Category Archives: Kachina Dolls

SUN KACHINA PAINTING – Watercolor – A little SUN for everyone!

Hopi SUN Kachina 12-26-2013 WATERMARK


“The central theme of the kachina [religion] is the presence of life in all objects that fill the universe. Everything has an essence or a life force, and humans must interact with these or fail to survive.”

Kachinas are spirits or personifications of things in the real world. A kachina can represent anything in the natural world or cosmos, from a revered ancestor to an element, a location, a quality, a natural phenomenon, or a concept. There are more than 400 different kachinas in Hopi and Pueblo culture. The local pantheon of kachinas varies in each pueblo community; there may be kachinas for the sun, stars, thunderstorms, wind, corn, insects, and many other concepts. Kachinas are understood as having humanlike relationships; they may have uncles, sisters, and grandmothers, and may marry and have children. Although not worshipped, each is viewed as a powerful being who, if given veneration and respect, can use their particular power for human good, bringing rainfall, healing, fertility, or protection.

Kachina dancers, are masked members of the tribe who dress up as kachinas for religious ceremonies, and kachina dolls are given as gifts to children.  – Wikipedia

 SUN KACHINA or TAWA KACHINA – Tawa is a representation of the spirit of the sun.  The sun kachina has an important part in Hopi myth, as the sun god was one of the founders of the Earth and appears in a number of myths about creation. One myth explains sun god Tawa and the Earth goddess Kokyanwuhti were the only two beings that existed, with the former controlling the powers above and the latter in charge of the magic below. They created the Earth, to be in the middle of their two power zones, and all its inhabitants.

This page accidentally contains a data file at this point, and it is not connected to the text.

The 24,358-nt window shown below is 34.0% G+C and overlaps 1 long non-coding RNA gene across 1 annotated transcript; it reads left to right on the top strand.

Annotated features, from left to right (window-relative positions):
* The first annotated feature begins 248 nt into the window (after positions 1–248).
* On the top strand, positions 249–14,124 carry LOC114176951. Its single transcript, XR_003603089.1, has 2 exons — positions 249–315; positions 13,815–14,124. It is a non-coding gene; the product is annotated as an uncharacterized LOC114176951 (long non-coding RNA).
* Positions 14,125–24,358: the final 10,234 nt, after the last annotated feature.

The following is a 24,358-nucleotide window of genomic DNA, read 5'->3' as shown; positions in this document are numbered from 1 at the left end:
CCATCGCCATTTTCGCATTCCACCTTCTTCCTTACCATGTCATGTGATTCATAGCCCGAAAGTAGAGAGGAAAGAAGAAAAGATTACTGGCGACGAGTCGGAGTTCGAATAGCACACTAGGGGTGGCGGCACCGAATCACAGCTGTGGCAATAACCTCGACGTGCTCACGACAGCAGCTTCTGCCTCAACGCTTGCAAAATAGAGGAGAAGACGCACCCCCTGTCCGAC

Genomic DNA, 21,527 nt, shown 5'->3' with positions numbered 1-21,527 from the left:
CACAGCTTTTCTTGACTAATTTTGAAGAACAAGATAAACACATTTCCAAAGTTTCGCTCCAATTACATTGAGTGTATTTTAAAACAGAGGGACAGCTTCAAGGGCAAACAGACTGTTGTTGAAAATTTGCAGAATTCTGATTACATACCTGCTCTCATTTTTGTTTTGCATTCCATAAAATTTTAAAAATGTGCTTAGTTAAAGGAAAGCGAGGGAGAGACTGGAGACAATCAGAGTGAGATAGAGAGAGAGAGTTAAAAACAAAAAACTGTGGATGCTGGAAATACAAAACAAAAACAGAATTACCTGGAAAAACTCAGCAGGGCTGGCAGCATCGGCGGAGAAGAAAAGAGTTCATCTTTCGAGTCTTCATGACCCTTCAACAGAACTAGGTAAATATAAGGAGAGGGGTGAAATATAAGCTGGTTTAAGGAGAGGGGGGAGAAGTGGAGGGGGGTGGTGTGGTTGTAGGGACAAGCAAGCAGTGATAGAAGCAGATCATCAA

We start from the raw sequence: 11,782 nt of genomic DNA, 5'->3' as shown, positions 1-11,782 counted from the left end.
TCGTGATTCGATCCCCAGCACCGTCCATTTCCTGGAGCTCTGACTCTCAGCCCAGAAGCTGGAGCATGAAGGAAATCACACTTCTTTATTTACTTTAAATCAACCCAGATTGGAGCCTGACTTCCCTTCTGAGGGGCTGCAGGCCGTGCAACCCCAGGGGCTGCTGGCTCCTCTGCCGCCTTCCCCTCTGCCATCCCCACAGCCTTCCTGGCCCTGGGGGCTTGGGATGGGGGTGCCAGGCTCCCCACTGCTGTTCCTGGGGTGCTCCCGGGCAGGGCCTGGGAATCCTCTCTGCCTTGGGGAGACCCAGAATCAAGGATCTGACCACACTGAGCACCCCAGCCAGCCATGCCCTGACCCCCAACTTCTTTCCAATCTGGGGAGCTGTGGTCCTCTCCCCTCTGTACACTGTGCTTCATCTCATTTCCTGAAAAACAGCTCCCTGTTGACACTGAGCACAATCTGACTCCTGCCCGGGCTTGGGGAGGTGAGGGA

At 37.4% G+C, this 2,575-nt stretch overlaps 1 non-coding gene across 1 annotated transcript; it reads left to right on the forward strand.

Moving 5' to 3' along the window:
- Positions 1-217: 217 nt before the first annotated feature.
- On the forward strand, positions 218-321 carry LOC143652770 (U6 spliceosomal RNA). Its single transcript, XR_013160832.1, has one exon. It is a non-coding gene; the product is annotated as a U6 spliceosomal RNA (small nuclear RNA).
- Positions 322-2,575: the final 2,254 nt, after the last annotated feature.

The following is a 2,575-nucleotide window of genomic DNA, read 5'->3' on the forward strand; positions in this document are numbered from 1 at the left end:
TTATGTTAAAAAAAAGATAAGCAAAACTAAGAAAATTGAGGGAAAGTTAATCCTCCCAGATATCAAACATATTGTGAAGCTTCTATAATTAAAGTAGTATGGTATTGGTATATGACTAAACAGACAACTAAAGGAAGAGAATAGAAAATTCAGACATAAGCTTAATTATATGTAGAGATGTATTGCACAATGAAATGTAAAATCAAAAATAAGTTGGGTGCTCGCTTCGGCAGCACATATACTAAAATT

Hopi Kachina Dolls 11-27-2013 WATERMARK


Nuvak’china – Snow Kachina

The Snow Kachina appears in many Hopi dances such as the Powamu, Kiva Dances, Water Serpent Ceremony & Mixed Kachina Dances.  He is very important on First Mesa.  Presumably he lives on top of the San Francisco Peaks and helps to bring the cold and the snows of winter to the Hopi.  He has a close tie with the water in the springs of the various villages as the snow is the main replenisher of the springs.  His image is often used by many non-indian businesses as an advertising device.

Talavai Kachina – Morning Singer Kachina

The Talvai Kachina is also called the Silent Kachina, although it sings.  It comes in pairs during the Bean Dance and stands to one side of the procession holding its small spruce tree and bell.  It wears the red and white maiden’s robe, which is characteristic garb for many kachinas that appear in the early morning.

Ka-e Kachina – Corn Dancer

This kachina is one of the many Corn Dancers and is one of the most popular both for dance and song as well as function.  He is a prayer for the fruition of corn and he can appear in almost every dance.  The symbolism on the face is widely variable as are the colors used.  His costume is more like that of the eastern pueblos.  Virtually all Corn Kachinas can be distinguished by the horizontally crossed feathers on their crowns.  There are numerous others that are corn dancers; Keme, from Laguna, and Yehoho, who wears a belt of roasted corn, as well as most of the Rugan Kachinas.

This watercolor painting was done for a very dear friend for her birthday.  She lives in Colorado and loves Kachina Dolls.  A colorful & happy painting for her to enjoy!